Aging adults need to get the dental care necessary to preserve their natural teeth and prevent the development of diseases like gingivitis. According to the American Dental Association, 1 out of 5 adults age 75 and over have not been to the dentist in five years. What’s stopping seniors from going to the dentist as often as they should?
They Don’t Have Insurance
When adults turn 65 and retire, they often lose private insurance coverage they may have depended on for dental care. Medicare doesn’t cover dental care, and only 15 states include dental coverage for adults who qualify for Medicaid. When seniors on a fixed income have to work dental care or an individual insurance plan into their budget, it can be taxing, and sometimes impossible.
They Don’t Think Dental Care Is Necessary
One of the reasons aging adults may avoid a trip to the dentist is their belief that it’s not necessary. They may not be aware of the connection between dental health and heart health, or cognitive decline may have altered their perception of dental care as a necessity.
Dental Visits Are Intimidating
Aging adults are at an increased risk of developing a host of conditions and diseases. When an older adult already must attend countless other doctor appointments, they may be intimidated or resistant to adding another medical appointment to their schedule.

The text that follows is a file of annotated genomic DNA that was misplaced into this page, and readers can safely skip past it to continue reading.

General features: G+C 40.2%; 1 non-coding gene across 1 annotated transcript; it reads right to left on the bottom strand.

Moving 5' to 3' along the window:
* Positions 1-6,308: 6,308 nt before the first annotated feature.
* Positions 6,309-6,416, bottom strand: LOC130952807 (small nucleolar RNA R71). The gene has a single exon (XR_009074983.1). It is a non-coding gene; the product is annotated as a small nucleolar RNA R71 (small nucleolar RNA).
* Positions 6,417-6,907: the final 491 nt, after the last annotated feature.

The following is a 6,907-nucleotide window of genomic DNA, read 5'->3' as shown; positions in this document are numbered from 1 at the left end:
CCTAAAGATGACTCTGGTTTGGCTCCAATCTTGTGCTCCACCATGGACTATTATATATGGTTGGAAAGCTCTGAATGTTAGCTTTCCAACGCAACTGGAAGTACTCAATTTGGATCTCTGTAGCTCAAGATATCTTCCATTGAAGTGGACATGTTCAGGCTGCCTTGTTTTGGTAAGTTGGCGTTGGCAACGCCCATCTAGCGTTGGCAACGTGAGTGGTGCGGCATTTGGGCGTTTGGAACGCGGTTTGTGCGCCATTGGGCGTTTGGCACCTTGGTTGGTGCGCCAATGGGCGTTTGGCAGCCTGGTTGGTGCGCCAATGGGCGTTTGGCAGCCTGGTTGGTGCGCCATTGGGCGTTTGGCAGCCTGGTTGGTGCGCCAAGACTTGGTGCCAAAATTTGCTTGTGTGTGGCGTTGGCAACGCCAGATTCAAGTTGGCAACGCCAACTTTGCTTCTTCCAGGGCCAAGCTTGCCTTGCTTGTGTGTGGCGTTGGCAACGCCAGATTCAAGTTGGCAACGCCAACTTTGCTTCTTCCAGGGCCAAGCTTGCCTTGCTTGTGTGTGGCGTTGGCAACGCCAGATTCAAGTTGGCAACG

There Are Logistical Obstacles
Aging adults who struggle with other health issues may not be mobile. They may not be able to go to the dentist’s office, or they may not have anyone available to bring them to an appointment.
It Starts with Education
Helping seniors get the dental care they need starts with education. Aging adults must recognize that increased age leads to increased risk of dental problems. Also, medicinal side effects can have a negative impact on oral health. From dry mouth to root decay, seniors experience a higher percentage of certain conditions, and only regular dental checkups can identify, treat and stop these conditions from worsening.
Also, seniors should know that dental health problems like periodontal disease have been linked to a higher rate of cardiovascular disease. Aging adults who have been diagnosed with periodontal disease are more likely to develop coronary artery disease, though the exact reasons have yet to be established.
Visiting the dentist and taking care of your oral health can prevent additional medical problems in the future.
Aging adults should be aware that there are many programs available for seniors who may struggle with the price of dental care. To make an appointment or to learn more about how dental care is essential for aging adults, contact Oak Hills Dentistry today.